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May 31, 2008 at 9:11 AM

From the Jim Gray tribute: Searching the sea, coping with ambiguity and the Microsoft discount

BERKELEY, Calif: Several hundred friends and colleagues came for the first session of the Jim Gray tribute, a series of personal presentations by friends and colleagues, including top Microsoft architects Pat Helland and David Vaskevitch, UW Professor Ed Lazowska and Microsoft research boss, Rick Rashid.

Here are some excerpts:

Joe Hellerstein, UC Berkeley professor, recounted how he was finishing his PhD at Wisconsin and thinking about going to Berkeley. But he was intimidated about working in the shadows of “the two towering figures in the field, Jim Gray and Mike Stonebraker,” who were both there at the time.

Gray, the first recipient of a Berkeley PhD in computer science, told him not to worry about being overshadowed. His advice:

“It’s cooler in the shade.”

Pauline Boss, a professor emeritus at the University of Minnesota, talked about “ambiguous loss” and how to accept and cope with his mysterious disappearance.

“It’s because of the mystery that we honor rather than memorialize Jim Gray today,” she said.

“The goal is not closure but rather moving forward despite unanswered questions – not an easy task in a culture of science and technology.”

She referred to a 2005 paper co-authored by Gray that talked about the greatest research challenges involving approximate or probabilistic answers.

“There will always be a few problems that resist an absolute answer and the loss of Jim Gray appears to be one of them.

“The loss is so bizarre that the traditional grief and coping strategies simply don’t work … moving forward depends on developing more comfort with ambiguity … the goal therefore is not closure but rather increased tolerance for ambiguity.”

Mike Olson, Oracle vice president, described the search for Gray after he went missing in January 2007.

For five days, the Coast Guard sailed and flew over 132,000 square miles of ocean using airplanes, boats and helicopters. Volunteers spent three weeks, using satellite imagery that was much harder to use than you’d think if you’re used to services like Google Earth.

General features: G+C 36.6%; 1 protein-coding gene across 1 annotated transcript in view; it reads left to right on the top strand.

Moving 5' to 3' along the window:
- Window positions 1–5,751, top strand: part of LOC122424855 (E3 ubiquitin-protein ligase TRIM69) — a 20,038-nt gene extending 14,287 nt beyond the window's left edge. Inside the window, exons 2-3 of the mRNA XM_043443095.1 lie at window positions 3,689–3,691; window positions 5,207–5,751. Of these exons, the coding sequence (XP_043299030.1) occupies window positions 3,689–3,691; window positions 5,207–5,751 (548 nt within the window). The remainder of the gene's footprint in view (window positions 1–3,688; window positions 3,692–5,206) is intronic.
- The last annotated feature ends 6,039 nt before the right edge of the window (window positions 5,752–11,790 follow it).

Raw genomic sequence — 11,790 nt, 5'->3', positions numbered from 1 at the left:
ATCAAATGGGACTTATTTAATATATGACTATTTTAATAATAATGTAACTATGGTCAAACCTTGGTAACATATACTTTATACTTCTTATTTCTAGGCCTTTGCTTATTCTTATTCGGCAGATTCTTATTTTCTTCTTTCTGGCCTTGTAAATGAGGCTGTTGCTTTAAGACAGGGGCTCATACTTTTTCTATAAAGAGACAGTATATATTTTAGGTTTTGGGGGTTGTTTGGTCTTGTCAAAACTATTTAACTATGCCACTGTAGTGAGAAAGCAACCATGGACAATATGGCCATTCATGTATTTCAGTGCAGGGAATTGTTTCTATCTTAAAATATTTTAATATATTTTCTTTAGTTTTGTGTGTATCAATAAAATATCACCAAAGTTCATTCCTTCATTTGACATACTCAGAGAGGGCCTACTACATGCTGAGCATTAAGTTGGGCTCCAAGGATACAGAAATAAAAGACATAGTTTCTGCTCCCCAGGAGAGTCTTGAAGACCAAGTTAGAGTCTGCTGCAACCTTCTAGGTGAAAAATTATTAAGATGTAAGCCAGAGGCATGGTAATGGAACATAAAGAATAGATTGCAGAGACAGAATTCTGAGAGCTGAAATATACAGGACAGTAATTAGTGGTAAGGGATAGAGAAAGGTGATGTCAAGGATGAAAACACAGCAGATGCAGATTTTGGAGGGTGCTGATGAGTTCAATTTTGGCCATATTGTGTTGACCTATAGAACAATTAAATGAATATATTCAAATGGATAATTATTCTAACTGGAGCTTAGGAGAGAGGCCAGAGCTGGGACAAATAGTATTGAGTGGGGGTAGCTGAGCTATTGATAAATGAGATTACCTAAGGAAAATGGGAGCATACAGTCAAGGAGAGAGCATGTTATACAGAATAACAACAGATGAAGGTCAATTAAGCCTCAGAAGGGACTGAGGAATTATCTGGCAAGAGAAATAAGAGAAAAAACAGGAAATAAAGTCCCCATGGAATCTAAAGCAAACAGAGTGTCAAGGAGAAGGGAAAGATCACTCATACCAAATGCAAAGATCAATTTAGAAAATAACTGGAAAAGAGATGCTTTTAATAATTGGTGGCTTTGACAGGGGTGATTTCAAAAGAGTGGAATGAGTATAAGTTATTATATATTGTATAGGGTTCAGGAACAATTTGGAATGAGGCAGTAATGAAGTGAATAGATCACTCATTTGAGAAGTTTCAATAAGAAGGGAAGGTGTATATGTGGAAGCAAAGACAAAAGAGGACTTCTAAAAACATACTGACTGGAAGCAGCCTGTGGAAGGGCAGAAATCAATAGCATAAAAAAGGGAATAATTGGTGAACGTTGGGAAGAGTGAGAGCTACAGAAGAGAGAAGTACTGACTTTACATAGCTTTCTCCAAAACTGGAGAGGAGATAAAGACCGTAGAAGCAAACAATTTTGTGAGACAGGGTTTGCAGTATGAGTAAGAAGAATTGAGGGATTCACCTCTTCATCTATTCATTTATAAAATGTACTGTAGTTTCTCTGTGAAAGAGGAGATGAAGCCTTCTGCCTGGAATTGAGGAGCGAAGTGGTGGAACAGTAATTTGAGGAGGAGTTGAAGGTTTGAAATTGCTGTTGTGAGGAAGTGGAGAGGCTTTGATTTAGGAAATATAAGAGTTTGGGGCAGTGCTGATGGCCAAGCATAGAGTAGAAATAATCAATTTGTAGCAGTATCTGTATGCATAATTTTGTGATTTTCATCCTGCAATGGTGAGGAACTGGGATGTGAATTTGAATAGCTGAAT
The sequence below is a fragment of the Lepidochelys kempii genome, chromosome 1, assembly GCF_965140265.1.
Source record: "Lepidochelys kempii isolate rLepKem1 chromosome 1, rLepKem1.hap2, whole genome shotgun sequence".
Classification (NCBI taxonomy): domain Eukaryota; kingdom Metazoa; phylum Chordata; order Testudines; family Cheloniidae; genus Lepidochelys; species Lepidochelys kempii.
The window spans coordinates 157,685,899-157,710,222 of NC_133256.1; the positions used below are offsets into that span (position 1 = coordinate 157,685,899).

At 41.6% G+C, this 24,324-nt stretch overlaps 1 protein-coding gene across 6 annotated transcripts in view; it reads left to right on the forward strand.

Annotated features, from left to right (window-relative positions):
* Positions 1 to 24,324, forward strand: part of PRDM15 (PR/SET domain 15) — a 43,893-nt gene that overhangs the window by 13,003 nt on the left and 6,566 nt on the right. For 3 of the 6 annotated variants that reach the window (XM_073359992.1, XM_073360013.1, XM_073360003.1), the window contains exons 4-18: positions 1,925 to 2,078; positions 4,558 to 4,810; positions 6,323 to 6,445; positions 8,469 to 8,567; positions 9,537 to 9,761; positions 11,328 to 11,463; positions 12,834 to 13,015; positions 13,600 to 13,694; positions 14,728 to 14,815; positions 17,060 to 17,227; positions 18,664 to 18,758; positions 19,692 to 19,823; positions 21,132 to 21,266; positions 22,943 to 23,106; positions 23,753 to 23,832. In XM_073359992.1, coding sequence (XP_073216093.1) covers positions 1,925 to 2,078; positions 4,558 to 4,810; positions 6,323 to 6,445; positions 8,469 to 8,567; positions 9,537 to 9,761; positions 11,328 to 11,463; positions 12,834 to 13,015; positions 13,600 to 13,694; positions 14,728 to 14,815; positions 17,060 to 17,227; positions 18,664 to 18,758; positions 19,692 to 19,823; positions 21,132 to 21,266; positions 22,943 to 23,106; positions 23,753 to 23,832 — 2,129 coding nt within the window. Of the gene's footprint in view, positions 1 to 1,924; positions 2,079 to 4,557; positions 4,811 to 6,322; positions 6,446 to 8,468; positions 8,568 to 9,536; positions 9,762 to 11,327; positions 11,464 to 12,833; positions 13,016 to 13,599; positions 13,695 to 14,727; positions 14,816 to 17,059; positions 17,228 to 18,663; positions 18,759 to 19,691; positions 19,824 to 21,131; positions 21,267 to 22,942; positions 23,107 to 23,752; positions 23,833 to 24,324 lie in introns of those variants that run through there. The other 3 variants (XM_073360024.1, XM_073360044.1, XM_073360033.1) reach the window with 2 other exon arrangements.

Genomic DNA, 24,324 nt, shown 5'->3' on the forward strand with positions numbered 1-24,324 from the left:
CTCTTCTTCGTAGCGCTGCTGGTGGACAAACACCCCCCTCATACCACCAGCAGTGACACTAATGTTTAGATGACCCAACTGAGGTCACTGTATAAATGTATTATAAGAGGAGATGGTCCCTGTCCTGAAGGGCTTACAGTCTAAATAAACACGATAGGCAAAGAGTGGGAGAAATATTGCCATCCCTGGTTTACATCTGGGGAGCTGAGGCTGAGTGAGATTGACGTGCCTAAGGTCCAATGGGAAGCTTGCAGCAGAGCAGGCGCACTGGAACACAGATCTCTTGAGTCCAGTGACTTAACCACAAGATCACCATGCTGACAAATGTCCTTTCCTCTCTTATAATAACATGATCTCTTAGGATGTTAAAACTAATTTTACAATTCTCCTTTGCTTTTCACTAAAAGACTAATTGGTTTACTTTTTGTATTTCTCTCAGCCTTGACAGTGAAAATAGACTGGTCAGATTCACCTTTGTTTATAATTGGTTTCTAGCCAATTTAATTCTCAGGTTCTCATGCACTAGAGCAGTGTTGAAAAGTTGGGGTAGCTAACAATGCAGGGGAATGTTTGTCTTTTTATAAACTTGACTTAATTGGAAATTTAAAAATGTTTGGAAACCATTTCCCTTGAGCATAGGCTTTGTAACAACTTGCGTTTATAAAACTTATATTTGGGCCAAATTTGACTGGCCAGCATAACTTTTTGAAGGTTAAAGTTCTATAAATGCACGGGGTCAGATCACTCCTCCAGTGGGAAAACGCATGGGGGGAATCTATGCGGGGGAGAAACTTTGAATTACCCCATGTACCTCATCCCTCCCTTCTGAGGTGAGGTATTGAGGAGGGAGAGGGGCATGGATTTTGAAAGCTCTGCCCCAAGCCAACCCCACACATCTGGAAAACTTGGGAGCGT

The satellites returned spectral images. This led to images with a two-meter resolution; at that scale Gray’s boat would be about two pixels long.

The primary lesson the amateurs learned: “If you are lost at sea, you really want the pros looking for you.”

They also used low-tech methods, including flyers posted at marinas, asking people to be on the lookout for the 40-foot sailboat “Tenacious” and a 6 foot four inch, 63 year old gray haired man with a white beard, brown eyes and thick eyebrows.

They never found any wreckage and the search ended Feb. 16.

“Those three weeks were among the most intense and meaningful of my personal and professional life. I didn’t like it but I wouldn’t have missed it for the world.”

Next came Michael Harrison, professor at Berkeley, who knew Gray since they were students together at the school. He told several stories, including one about how Gray wanted to set up a chairmanship at Berkeley in Harrison’s name.

Harrison, who was on the board of the San Francisco Opera, asked him to help that organization instead. In particular, the “software they were using for ticketing was absolutely impossible.”

“So Jim actually solved the problem and here’s how he did it: he and a friend who was also at Microsoft used their privileges as Microsoft employees to buy stuff at a discount. The opera ended up with $1 million worth of equipment to solve all their problems which actually cost the donors a lot less.”

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